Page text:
It wouldn’t seem likely that a Sasquatch movie for children could have anything to do with Alberta’s new legislation on voter recall and referendums.
But yet, everything in Alberta politics this week was interconnected – all relating back to Jason Kenney’s leadership through the pandemic, and his continuing push to quell the dissatisfaction on the political right.
To set the stage: The Alberta Premier is in a tough spot politically. He governs a province deeply divided on big issues, ranging from how strict pandemic public health restrictions should be, to how to adapt the oil-focused economy to a rapidly shifting global investment climate.
When Kenney’s done with the threat of ‘Bigfoot Family,’ he should get to Sesame Street
Jason Kenney goes toe to toe with Bigfoot – but the real monster is his own unpopularity
Jason Kenney defends oil war room campaign against Netflix film
On a provincewide basis, Mr. Kenney’s popularity numbers are low and Rachel Notley’s NDP could be competitive if an election were held today. Within his own United Conservative Party, the top brass have announced that a leadership review – which could have been a mechanism to formalize unrest within the ranks – has been pushed off to 2022, just months before the next provincial election is scheduled.
But that doesn’t mean unhappiness amongst his MLAs, the party’s constituency associations and party supporters has disappeared. Bereft of in-person interactions with members, the Premier and party officials continue to hold a series of virtual meetings to connect with the “grassroots.”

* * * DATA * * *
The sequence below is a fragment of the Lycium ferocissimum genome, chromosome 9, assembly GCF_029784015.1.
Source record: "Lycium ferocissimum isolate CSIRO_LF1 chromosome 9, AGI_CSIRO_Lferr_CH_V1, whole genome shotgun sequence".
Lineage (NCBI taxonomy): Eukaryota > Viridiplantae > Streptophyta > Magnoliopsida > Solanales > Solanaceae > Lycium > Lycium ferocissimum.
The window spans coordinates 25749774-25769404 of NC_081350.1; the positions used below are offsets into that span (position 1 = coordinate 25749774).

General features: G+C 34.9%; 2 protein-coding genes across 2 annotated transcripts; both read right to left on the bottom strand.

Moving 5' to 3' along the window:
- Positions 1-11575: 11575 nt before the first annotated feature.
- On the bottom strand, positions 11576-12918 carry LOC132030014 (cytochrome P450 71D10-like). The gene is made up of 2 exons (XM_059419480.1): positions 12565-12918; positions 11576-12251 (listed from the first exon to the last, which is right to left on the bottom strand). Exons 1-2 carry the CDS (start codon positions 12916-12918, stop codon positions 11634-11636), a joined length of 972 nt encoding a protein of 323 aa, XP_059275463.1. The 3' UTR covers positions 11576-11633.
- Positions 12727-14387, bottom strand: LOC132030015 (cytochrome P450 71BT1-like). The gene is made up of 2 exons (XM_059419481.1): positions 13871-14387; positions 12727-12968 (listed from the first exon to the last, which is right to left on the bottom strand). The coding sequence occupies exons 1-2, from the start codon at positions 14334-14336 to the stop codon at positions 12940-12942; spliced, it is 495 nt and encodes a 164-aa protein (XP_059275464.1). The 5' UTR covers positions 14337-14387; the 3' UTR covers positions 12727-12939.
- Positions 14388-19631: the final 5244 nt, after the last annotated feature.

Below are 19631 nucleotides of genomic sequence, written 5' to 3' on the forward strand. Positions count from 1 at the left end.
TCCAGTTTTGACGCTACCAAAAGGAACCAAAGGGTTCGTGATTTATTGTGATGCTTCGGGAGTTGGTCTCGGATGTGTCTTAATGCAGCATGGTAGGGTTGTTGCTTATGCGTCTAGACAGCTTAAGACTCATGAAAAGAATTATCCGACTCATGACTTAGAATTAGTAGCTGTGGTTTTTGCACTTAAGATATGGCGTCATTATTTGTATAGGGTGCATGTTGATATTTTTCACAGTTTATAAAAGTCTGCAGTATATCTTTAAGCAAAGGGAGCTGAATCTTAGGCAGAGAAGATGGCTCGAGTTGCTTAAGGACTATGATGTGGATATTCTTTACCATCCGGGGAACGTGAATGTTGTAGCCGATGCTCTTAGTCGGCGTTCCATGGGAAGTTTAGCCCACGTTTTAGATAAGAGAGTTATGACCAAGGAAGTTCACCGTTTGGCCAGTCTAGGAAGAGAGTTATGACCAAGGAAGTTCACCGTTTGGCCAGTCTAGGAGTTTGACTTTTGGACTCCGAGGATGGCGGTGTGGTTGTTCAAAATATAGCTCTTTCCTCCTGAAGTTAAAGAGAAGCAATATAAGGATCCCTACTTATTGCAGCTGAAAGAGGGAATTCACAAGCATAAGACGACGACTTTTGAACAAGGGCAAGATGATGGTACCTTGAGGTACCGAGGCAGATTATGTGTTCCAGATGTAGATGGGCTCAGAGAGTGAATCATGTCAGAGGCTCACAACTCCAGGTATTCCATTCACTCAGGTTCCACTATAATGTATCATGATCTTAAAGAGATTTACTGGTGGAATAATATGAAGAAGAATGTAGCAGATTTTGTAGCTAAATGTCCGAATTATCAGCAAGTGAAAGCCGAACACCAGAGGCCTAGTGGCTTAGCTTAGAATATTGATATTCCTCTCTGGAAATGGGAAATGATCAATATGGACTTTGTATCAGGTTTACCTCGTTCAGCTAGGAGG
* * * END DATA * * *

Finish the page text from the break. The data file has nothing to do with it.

But the messaging to party members went beyond Zooming this week. First and foremost, Mr. Kenney made a point of amplifying the message of the government-funded war room, the Canadian Energy Centre (CEC), which is campaigning against a Netflix film called Bigfoot Family.
The movie follows the mythical creature and his family as they take on an evil oil executive who attacks environmental protesters as he exploits the resources of a fictional place named Rocky Valley, Alaska. The war room says the movie vilifies the North American oil and gas industry.
Mr. Kenney has been criticized by the NDP for echoing the war room’s take on a children’s movie – saying it sends exactly the wrong, petulant message at a time when his government has started talking seriously about economic diversification and improving Alberta’s reputation as it relates to ESG measures.
Even senior members of his own government appear conflicted in their assessment of the war room’s performance. While Alberta Energy Minister Sonya Savage is a long-time ally of CEC head Tom Olsen, and is certainly is no fan of the Netflix movie, she also told a legislative budget estimates meeting that “not everybody is going to agree with every single tactic of the Canadian Energy Centre. I don’t either.”